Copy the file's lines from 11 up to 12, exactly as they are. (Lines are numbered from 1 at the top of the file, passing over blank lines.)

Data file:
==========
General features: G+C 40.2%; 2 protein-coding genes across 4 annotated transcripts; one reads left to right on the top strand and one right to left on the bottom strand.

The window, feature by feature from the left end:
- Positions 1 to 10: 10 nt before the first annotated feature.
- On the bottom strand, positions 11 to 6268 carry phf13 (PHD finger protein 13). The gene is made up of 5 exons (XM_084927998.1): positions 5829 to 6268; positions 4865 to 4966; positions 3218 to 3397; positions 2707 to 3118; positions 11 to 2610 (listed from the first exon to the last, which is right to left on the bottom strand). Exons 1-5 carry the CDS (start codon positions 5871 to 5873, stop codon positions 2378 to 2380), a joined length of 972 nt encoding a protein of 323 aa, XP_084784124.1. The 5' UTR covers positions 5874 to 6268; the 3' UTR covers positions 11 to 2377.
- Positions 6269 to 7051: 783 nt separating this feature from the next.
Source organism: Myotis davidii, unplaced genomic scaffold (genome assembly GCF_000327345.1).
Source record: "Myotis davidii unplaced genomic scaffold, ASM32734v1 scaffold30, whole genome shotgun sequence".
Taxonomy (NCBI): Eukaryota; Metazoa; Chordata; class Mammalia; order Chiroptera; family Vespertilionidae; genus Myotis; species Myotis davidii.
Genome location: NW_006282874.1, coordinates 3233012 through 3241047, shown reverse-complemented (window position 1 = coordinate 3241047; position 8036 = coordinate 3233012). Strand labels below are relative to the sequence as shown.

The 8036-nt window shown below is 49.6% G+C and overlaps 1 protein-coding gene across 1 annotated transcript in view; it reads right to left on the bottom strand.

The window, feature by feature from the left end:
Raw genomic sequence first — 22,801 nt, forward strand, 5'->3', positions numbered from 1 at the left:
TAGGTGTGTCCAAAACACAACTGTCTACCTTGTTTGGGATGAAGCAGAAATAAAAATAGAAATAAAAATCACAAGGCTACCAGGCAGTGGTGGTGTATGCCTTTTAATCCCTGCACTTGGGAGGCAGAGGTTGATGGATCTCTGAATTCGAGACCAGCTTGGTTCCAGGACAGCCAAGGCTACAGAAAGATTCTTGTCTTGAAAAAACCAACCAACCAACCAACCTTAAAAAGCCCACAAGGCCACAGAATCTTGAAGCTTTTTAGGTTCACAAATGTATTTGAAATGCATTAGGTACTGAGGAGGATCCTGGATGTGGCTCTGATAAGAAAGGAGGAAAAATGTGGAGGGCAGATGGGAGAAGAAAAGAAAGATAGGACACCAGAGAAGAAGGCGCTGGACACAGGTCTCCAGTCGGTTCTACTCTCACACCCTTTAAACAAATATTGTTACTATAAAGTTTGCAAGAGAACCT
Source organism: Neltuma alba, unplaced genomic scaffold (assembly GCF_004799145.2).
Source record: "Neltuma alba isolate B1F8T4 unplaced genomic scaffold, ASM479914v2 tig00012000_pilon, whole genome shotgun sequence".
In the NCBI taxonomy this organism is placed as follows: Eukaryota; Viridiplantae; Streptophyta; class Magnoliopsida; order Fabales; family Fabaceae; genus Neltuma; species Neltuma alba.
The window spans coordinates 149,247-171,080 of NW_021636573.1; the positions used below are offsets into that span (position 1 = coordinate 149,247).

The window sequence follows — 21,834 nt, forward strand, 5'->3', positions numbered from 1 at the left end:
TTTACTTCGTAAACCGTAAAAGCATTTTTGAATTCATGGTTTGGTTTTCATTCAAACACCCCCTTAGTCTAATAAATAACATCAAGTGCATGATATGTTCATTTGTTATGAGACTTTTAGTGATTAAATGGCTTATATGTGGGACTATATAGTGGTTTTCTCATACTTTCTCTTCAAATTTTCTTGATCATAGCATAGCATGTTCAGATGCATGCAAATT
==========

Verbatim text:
The window, feature by feature from the left end:
Raw genomic sequence first — 22,801 nt, forward strand, 5'->3', positions numbered from 1 at the left: